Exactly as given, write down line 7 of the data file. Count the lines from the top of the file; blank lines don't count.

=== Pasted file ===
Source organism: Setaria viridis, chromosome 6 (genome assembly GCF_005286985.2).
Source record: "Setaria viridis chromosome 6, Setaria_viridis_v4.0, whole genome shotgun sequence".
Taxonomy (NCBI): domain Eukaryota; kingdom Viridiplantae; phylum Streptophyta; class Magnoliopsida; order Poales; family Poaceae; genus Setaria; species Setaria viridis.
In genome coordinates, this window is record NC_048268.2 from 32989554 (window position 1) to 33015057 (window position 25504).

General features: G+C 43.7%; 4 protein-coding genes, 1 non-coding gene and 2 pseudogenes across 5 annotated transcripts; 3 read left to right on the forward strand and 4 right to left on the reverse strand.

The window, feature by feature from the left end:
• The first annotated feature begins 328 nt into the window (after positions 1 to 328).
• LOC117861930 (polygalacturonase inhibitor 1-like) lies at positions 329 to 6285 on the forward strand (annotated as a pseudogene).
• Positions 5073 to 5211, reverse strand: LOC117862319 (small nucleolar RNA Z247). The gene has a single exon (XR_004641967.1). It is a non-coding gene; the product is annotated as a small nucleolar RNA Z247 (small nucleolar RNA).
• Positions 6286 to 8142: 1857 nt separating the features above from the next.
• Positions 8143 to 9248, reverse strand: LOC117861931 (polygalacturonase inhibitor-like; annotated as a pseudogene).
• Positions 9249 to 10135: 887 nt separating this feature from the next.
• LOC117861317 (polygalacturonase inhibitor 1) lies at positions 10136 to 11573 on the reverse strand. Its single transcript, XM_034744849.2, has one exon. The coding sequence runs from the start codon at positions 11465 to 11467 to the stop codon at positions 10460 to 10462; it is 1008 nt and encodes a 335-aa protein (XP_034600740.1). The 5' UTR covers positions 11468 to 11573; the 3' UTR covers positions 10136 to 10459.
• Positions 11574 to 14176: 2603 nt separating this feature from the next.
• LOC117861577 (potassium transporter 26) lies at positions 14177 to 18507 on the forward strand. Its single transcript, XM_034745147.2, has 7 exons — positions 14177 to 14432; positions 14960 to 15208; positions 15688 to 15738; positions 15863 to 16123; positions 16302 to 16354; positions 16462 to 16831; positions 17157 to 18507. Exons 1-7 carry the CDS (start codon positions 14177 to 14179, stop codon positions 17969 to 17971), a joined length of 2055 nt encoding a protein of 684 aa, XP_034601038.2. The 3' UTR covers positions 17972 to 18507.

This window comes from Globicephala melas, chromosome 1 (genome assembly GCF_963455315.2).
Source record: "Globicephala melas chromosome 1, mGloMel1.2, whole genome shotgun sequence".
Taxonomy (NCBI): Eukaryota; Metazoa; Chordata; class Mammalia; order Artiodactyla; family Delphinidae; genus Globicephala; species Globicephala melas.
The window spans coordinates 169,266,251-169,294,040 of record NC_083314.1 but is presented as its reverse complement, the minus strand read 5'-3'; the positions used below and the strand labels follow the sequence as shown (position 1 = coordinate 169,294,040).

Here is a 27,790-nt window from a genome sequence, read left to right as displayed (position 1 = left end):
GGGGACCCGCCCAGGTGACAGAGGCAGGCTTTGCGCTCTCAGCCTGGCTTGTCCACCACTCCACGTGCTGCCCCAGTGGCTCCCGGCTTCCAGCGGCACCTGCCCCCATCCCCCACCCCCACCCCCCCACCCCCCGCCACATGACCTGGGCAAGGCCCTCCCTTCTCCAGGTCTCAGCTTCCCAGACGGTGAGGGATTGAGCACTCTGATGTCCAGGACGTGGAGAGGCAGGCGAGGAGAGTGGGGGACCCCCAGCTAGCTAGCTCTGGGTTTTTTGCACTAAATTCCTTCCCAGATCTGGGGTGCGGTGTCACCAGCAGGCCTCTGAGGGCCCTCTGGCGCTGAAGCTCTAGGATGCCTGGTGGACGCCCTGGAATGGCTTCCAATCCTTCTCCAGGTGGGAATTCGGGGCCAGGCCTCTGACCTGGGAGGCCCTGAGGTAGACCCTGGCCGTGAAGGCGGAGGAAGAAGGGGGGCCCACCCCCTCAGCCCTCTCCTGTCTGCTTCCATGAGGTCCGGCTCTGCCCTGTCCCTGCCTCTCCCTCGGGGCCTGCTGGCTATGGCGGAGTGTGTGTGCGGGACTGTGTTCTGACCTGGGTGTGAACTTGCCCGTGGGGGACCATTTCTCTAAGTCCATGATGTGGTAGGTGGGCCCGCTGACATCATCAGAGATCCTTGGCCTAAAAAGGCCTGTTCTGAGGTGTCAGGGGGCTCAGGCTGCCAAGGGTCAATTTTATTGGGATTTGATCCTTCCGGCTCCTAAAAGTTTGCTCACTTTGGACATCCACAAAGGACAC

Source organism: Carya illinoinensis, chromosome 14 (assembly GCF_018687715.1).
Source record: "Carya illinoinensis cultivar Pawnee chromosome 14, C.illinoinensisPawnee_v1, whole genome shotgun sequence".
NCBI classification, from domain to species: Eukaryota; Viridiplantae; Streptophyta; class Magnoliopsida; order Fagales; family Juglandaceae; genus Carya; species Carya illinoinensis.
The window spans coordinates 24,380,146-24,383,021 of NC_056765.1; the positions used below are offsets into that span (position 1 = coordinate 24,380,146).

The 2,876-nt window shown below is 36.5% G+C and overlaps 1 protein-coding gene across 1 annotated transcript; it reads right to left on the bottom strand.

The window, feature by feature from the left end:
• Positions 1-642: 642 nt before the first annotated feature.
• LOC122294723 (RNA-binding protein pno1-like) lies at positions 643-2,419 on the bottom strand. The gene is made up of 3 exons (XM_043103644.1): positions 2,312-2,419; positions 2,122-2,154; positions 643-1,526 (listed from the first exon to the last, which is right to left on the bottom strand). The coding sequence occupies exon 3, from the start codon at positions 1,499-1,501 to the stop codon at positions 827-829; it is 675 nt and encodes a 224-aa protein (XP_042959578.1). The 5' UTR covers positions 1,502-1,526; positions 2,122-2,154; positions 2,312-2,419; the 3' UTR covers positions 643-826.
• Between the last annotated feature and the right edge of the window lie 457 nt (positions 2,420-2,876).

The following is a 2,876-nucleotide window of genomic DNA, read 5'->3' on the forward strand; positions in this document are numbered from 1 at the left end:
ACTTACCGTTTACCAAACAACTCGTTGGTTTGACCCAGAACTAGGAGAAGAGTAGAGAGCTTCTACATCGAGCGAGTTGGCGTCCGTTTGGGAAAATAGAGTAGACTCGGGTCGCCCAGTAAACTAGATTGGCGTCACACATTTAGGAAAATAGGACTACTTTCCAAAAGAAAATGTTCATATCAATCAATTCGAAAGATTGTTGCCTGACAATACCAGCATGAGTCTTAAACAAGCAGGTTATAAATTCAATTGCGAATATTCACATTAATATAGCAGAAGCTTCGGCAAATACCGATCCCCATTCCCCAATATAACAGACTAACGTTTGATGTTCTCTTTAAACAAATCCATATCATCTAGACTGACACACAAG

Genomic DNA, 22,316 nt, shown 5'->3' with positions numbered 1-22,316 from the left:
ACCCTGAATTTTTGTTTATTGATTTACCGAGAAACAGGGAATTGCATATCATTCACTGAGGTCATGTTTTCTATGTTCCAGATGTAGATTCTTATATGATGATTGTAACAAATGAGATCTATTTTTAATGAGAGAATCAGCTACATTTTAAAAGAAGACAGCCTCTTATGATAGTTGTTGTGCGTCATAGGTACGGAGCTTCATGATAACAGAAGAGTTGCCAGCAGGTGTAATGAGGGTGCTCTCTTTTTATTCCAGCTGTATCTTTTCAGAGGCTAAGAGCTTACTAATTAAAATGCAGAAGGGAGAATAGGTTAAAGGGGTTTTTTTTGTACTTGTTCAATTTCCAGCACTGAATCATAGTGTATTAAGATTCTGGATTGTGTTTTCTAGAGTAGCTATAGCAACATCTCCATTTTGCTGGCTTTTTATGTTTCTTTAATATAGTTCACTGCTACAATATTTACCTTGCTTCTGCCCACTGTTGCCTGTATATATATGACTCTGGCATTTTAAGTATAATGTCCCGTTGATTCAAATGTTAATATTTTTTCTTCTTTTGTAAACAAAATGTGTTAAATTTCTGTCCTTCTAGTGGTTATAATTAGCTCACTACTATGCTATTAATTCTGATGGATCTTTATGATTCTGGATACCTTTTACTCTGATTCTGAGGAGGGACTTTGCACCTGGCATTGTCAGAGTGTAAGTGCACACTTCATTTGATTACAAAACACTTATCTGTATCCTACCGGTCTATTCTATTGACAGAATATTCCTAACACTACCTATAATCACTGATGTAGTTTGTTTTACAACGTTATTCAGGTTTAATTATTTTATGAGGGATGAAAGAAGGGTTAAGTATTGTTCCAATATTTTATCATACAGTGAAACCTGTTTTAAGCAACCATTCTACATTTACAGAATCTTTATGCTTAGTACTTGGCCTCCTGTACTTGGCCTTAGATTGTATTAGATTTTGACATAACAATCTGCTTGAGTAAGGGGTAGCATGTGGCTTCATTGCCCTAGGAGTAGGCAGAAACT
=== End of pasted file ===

• The first annotated feature begins 328 nt into the window (after positions 1 to 328).